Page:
3.1.2. Testing the Consistency between Pairs of Standards. To verify that the values assigned to both reference standards A and B at the same step are consistent, we propose to compare the results obtained by solving the step twice, according to the following procedure: - First, the step is solved, considering both standards providing a link condition to the previous step. Let us call δAB the output vector of the step - Then, one of the link conditions is eliminated from the model (deleting one of the two last lines in the design matrix A). Therefore, other values will be obtained for all the transfers, δB Finally, both estimations are compared by means of the parameter En [4],
En
(i)
=
δ AB (i)− δ B (i) u(δ AB (i) − δ B (i))
(15)
The standard uncertainty in the denominator must
be calculated suppressing all the correlations
between δAB andδ AB. Values of En(i) greater than 2 for any i express lack of consistence. . For example,
at 50 mA 100 kHz, we obtain,
δΑΒ={14.07; 19.15; 11.18}
for the transfers PMJTC-4+SH-1, PMJTC-1+SH-3,
PMJTC-3+SH-4, respectively.
δΒ={15.65; 21.73; 13.26} |δΑΒ − δΒ| = {1.57; 2.58; 2.086} u(δΑΒ − δΒ) = {10.15; 10.14; 10.14} Therefore, En={0.15; 0.25; 0.21}
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As En is always smaller that 2, we conclude that there is consistency between the two reference standards at this step.
3.1.3. Testing the Stability of a Standard
A statistical method to test the inner consistency of
each step is proposed. If a transfer is not stable
enough along the time when the measurements are
performed, the least square fit will be poor and the
residual standard deviation (7) will be too high. So,
to test the hypothesis of consistency, it can be
compared with the fit achieved from a reduced
model. If one of the transfers is suspected of being
unstable, it is discarded from the scheme. A reduced
matrix Ar is obtained from A, by eliminating the column corresponding to the discarded standard,
and all the rows related to the measurements in
which this standard was involved. Also, a reduced
vector of observations Br is obtained from B, and new estimations for the non-discarded transfers can
be calculated.
Following the same procedure than for the full
model, the reduced sum of squares SSr, the reduced degrees of freedom dfr and the reduced residual
variance
σˆ
2 r
are
obtained.
Then,
an
F-statistic
can
be calculated as
F = (SS − SS r ) (df − df r )
(16)
SS r df r
It can be shown that SS - SSr and SSr are distributed
according to χ2 distributions with df - dfr and dfr
degrees of freedom, respectively, and that both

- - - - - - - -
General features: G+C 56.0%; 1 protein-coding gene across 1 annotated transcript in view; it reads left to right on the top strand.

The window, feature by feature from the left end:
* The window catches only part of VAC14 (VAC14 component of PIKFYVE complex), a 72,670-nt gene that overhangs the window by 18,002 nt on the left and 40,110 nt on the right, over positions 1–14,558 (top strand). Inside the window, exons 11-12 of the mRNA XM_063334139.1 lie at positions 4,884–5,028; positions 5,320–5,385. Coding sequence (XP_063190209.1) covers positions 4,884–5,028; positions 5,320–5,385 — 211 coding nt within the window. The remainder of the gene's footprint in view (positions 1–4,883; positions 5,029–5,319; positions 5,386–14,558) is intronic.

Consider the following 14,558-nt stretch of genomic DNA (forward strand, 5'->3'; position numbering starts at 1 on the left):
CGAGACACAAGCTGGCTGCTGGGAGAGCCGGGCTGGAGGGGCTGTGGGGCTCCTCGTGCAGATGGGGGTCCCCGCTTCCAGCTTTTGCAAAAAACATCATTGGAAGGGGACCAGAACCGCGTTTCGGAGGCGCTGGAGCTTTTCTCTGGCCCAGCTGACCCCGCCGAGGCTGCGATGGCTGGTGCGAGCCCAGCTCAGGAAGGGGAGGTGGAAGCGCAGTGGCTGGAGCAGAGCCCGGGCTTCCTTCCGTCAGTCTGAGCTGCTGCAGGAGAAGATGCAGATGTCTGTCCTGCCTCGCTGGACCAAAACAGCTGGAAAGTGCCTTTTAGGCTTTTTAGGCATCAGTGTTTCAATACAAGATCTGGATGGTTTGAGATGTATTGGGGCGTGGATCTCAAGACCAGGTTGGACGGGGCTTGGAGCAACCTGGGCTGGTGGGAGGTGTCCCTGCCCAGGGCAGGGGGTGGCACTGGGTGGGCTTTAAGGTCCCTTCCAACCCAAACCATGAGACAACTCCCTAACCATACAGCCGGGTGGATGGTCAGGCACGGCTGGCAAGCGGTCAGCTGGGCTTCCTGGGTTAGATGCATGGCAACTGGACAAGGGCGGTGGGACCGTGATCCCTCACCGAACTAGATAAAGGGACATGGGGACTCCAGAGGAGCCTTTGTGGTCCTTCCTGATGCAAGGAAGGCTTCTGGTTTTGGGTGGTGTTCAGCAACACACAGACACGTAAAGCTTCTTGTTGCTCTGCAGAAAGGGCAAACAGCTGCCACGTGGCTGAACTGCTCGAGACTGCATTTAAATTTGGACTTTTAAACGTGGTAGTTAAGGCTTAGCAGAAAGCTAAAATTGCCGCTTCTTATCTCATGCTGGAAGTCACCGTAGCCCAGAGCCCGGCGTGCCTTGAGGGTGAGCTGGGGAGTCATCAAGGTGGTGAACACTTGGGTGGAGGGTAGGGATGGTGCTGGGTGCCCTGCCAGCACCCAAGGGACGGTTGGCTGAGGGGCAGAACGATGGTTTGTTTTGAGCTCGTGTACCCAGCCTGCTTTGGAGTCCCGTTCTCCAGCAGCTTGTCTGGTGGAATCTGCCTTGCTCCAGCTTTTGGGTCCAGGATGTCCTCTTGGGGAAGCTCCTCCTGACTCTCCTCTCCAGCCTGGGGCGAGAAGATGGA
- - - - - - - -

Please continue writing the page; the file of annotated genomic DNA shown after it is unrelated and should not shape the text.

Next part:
quantities are statistically independent [5]. Thus, F
is distributed according to a Fisher-Snedecor
distribution with df-dfr degrees of freedom in the numerator and dfr degrees of freedom in the denominator [5].
A type one risk α ( the risk of detecting a non-existing
instability) is previously stated. Thus, if the
calculated value of F is greater than the tabulated
critical value fdf-dfr,dfr,α we can conclude that the model consistency is significantly weaker for the full
model than for the reduced one. Then, the lack of
stability of the separated transfer can be considered
significant. The power of the F-test –that is, the
probability of detecting an actual lack of
consistence- was evaluated by Monte Carlo
simulations. As an example, Fig. 4 shows the
10 mA step with 5 transfers, where transfer 4 was
evaluated as possibly unstable. Simulated results of
measurements are obtained assigning random
numbers to each pair-comparison in the step. Such
random numbers are generated from gaussian
distributions with a common mean value 0 and a
common standard deviation σstep ,which is the combination of the Type A sources of uncertainty
associated to the step (lack of fit and repeatability).
During the simulation, one of the comparisons in
which the suspected transfer participates was
contaminated, adding increasing constant biases
between 0 and 5⋅σstep. Then, for each value of contamination, the simulation was repeated M=5000
times, recording when the contamination was
detected by the F-test. Fig. 3 depicts that the F-test
power is not good. For instance, the test for α=0.10
detects a 3·σ contamination with a probability close
to 26%.
To increase the power of the method, we introduce a
modification of the test based on the Monte Carlo
simulation of the measurements.
Each one of the comparisons presented in the step
is repeated by the generation of N random numbers
with gaussian distributions centered in the average
of an actual measurement. Those generations are